Times Cryptic 28692 – Sat, 26 Aug 2023. Animal farming?

This was fun! I loved the pun at 1dn, the various animal references and the jest at 20dn. The challenging anagrams were nice too. Thanks to the setter for a very enjoyable puzzle. How did you all get on?

Note for newcomers: The Times offers prizes for Saturday Cryptic Crosswords. This blog is for last week’s puzzle, posted after the competition closes. So, please don’t comment here on this week’s Saturday Cryptic.

Definitions are underlined. (ABC)* means anagram of ABC. Italics mark anagram indicators in the clues, and ‘assembly instructions’ in the explanations. {Curly brackets} mark omitted letters.

1 Iron and gold clothing of chair’s occupant (9)
PROFESSORPRESS=iron + OR=gold, clothing OF.
6 Retreats, potentially, with mass movement out of control (5)
SPASMSPAS=retreats, potentially + M=mass.
9 Religious assembly — following conclusions of that, sign agreement (5)
SYNOD – conclusions of {religiou}S {assembl}YNOD=sign of agreement.
10 Called again for version of bible without it (9)
REVISITED – REVISED=version of bible, without (=outside) IT.
11 Male is found acting inappropriately (7)
MISCAST – M=male + IS (literally) + CAST=found (what’s done in a foundry, I guess). Tricky definition, but fair.
12 Holiday-maker who’s having bad experience in fall? (7)
TRIPPER – at least two definitions: tourist, or falling. I tried to tease out a third about drug trips, but I think that’s a mirage.
13 The aspirator I’d ordered as medical specialist (14)
17 Orientating car hopelessly in unfamiliar area (5,9)
TERRA INCOGNITA – (ORIENTING CAR)*. An expression well known in Australia, because it was the pretext on which the British claimed the continent.
21 Leave without information that’s urgently necessary (7)
EXIGENT – EXIT=leave, without (outside) GEN=information.
23 No backing in a wager that’s on hold (7)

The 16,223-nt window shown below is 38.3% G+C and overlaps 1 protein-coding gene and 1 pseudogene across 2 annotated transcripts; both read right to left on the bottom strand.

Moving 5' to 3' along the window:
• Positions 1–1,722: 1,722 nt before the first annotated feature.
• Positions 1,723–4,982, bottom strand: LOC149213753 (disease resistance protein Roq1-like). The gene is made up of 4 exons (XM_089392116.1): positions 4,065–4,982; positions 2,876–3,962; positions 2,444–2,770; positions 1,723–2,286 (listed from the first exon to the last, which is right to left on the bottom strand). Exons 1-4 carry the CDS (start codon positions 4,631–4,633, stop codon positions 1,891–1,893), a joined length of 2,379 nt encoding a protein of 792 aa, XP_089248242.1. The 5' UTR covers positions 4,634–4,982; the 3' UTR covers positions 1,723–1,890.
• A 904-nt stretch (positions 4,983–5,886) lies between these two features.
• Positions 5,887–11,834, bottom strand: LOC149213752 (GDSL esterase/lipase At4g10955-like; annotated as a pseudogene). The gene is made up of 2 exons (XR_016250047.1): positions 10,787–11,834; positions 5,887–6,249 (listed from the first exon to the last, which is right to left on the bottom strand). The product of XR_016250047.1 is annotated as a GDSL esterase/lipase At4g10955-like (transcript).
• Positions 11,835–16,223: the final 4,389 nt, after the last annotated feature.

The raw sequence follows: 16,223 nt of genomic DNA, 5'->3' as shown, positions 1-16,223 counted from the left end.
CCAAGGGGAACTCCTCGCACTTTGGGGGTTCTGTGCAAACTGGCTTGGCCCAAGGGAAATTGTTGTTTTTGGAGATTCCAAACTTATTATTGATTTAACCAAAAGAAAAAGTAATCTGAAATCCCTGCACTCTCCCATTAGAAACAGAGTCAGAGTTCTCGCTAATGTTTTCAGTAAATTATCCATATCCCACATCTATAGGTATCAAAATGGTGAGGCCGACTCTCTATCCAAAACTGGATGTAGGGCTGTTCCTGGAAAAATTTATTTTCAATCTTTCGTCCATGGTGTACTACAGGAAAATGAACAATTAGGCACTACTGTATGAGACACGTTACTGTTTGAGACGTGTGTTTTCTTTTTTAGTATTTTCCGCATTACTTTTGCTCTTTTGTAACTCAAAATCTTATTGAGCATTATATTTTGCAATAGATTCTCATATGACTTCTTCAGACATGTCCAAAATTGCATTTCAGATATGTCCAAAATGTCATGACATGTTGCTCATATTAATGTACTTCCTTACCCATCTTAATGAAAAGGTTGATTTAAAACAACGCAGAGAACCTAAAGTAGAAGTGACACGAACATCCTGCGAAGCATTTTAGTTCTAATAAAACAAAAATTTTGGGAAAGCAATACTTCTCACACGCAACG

ABEYANT – YAN=NAY (no), backingin A BET. “Abeyance” is much more familiar than “abeyant”!
25 It’s gallant and smart embracing demolished rival (9)
26 Domestic arrangement as Johnson, say, houses author (5)
DECOR – DR=Dr Johnson, the dictionary guy, houses {Umberto} ECO=author.
27 Write a line about Crime and Punishment (5)
PENALPEN=write + A (literally) + L=line.
28 Daughter in bad role eclipsed by mother in sensational performance (9)
MELODRAMAM(ELO(D)R)AMAD=daughter in (ROLE)* eclipsed by MAMA.
1 Frank, like Luke and John (8)
POSTMARK – the order of the Gospels: Matthew, Mark, Luke, John. So L & J are “post” M.
2 Noises coming from pens using old writing materials (5)
OINKSO=old + INKS=writing materials.
3 An overdue converted try (9)
4 Insignificant wound is no handicap (7)
SCRATCH – two definitions.
5 Shipyard worker from Tyne heartlessly thrown in Clyde, say (7)
RIVETER T{yn}E “heartlessly”, thrown in RIVER=Clyde, say.
6 South America greeting Japanese dish (5)
SUSHIS=south + US=America + HI. We’ve seen the “South America”  => “S, US” device before, but I always smile.
7 Contents of course as opposed to previous one (9)
ANTIPASTIANTI + PAST + I. No explanation needed?
8 Current fashion trend ignoring the odds (6)
MODERNMODE + {t}R{e}N{d}, ignoring the odds.
14 Food expert set up feast with artist (9)
DIETITIANDIE=EID (Muslim feast), set up + TITIAN.
15 Stupidly intransigent, like an inhuman revolution (3-6)
PIG-HEADED – the revolution headed by Napoleon the pig in Animal Farm, for example.
16 One appearing in awful cabaret, cause of complaints (8)
BACTERIAI appearing in (CABARET)*
18 Temporary fit around either end for example (7)
INTERIM – IN TRIM=fit, around E=either end of E{xampl}E.
19 Part of church with window on left (7)
CHANCEL – CHANCE=window (as in ‘window of opportunity’) + L=left.
20 China as location of storm that’s blown up (6)
TEACUP – a cryptic hint, referring to a storm in a teacup.
22 With fine heading, this communication might sound womanly (5)
EMAIL – sounds like FEMALE, without the F.
24 Something bent accountant set up producing capital (5)
ACCRA – ARC=something bent + CA=accountant, set up (meaning backwards, in this down clue). The capital of Ghana.

19 comments on “Times Cryptic 28692 – Sat, 26 Aug 2023. Animal farming?”

  1. 37 minutes with very few workings on my print-out which suggests I found it mostly straightforward. CHIVALRIC and TERRA INCOGNITA would have been unfamiliar but the wordplay seems to have got me to the answers.

    We shall probably never know for sure but QC setter Oink may have left us some trotter prints to indicate that he was responsible for this one.

  2. I took about an hour according to the timer, but I don’t remember if that was truly continuous solving. I also noticed OINKS and PIG-HEADED and had the same thought about who the setter might be. I also loved POSTMARK once I realized what was going on.

  3. My copy notes “found = cast” as worth remembering, and I only now got around to confirming by looking it up. But I have to get back to this week’s now—was interrupted by a phone call…